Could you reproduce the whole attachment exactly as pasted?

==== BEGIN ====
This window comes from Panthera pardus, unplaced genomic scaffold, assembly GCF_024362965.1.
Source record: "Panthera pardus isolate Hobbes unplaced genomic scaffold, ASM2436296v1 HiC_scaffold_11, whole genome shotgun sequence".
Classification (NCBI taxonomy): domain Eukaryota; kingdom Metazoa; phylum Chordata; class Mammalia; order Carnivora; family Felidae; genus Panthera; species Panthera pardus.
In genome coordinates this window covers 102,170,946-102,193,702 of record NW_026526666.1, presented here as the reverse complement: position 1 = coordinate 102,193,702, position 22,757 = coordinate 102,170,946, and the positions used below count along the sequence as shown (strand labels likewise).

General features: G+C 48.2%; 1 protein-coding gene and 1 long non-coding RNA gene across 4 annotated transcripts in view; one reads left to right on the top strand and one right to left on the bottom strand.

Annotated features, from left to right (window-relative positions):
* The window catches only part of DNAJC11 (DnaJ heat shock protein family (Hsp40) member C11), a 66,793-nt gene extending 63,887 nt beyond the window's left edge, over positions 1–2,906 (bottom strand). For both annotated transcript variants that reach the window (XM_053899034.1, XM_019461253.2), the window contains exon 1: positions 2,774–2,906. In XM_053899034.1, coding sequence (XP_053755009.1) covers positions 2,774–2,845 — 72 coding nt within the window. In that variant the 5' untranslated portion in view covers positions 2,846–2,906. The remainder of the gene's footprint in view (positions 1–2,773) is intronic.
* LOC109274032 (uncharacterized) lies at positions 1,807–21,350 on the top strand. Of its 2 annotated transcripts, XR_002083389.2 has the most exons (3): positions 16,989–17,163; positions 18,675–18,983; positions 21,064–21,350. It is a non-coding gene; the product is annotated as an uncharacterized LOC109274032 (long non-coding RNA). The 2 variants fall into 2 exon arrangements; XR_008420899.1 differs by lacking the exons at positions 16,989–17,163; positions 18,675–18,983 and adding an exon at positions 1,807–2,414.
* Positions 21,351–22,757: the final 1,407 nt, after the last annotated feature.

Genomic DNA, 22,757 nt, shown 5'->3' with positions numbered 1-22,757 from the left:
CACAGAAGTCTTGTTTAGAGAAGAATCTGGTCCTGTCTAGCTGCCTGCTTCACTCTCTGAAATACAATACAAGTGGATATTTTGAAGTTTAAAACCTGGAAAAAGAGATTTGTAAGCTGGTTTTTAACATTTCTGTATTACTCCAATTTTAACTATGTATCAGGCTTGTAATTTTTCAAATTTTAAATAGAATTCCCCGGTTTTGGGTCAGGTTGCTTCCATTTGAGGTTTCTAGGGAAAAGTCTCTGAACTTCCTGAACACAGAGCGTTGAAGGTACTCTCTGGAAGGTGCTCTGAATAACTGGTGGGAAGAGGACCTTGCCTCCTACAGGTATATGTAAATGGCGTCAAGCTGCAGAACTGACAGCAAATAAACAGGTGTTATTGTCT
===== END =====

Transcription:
This window comes from Panthera pardus, unplaced genomic scaffold, assembly GCF_024362965.1.
Source record: "Panthera pardus isolate Hobbes unplaced genomic scaffold, ASM2436296v1 HiC_scaffold_11, whole genome shotgun sequence".
Classification (NCBI taxonomy): domain Eukaryota; kingdom Metazoa; phylum Chordata; class Mammalia; order Carnivora; family Felidae; genus Panthera; species Panthera pardus.
In genome coordinates this window covers 102,170,946-102,193,702 of record NW_026526666.1, presented here as the reverse complement: position 1 = coordinate 102,193,702, position 22,757 = coordinate 102,170,946, and the positions used below count along the sequence as shown (strand labels likewise).

General features: G+C 48.2%; 1 protein-coding gene and 1 long non-coding RNA gene across 4 annotated transcripts in view; one reads left to right on the top strand and one right to left on the bottom strand.

Annotated features, from left to right (window-relative positions):
* The window catches only part of DNAJC11 (DnaJ heat shock protein family (Hsp40) member C11), a 66,793-nt gene extending 63,887 nt beyond the window's left edge, over positions 1–2,906 (bottom strand). For both annotated transcript variants that reach the window (XM_053899034.1, XM_019461253.2), the window contains exon 1: positions 2,774–2,906. In XM_053899034.1, coding sequence (XP_053755009.1) covers positions 2,774–2,845 — 72 coding nt within the window. In that variant the 5' untranslated portion in view covers positions 2,846–2,906. The remainder of the gene's footprint in view (positions 1–2,773) is intronic.
* LOC109274032 (uncharacterized) lies at positions 1,807–21,350 on the top strand. Of its 2 annotated transcripts, XR_002083389.2 has the most exons (3): positions 16,989–17,163; positions 18,675–18,983; positions 21,064–21,350. It is a non-coding gene; the product is annotated as an uncharacterized LOC109274032 (long non-coding RNA). The 2 variants fall into 2 exon arrangements; XR_008420899.1 differs by lacking the exons at positions 16,989–17,163; positions 18,675–18,983 and adding an exon at positions 1,807–2,414.
* Positions 21,351–22,757: the final 1,407 nt, after the last annotated feature.

Genomic DNA, 22,757 nt, shown 5'->3' with positions numbered 1-22,757 from the left:
CACAGAAGTCTTGTTTAGAGAAGAATCTGGTCCTGTCTAGCTGCCTGCTTCACTCTCTGAAATACAATACAAGTGGATATTTTGAAGTTTAAAACCTGGAAAAAGAGATTTGTAAGCTGGTTTTTAACATTTCTGTATTACTCCAATTTTAACTATGTATCAGGCTTGTAATTTTTCAAATTTTAAATAGAATTCCCCGGTTTTGGGTCAGGTTGCTTCCATTTGAGGTTTCTAGGGAAAAGTCTCTGAACTTCCTGAACACAGAGCGTTGAAGGTACTCTCTGGAAGGTGCTCTGAATAACTGGTGGGAAGAGGACCTTGCCTCCTACAGGTATATGTAAATGGCGTCAAGCTGCAGAACTGACAGCAAATAAACAGGTGTTATTGTCT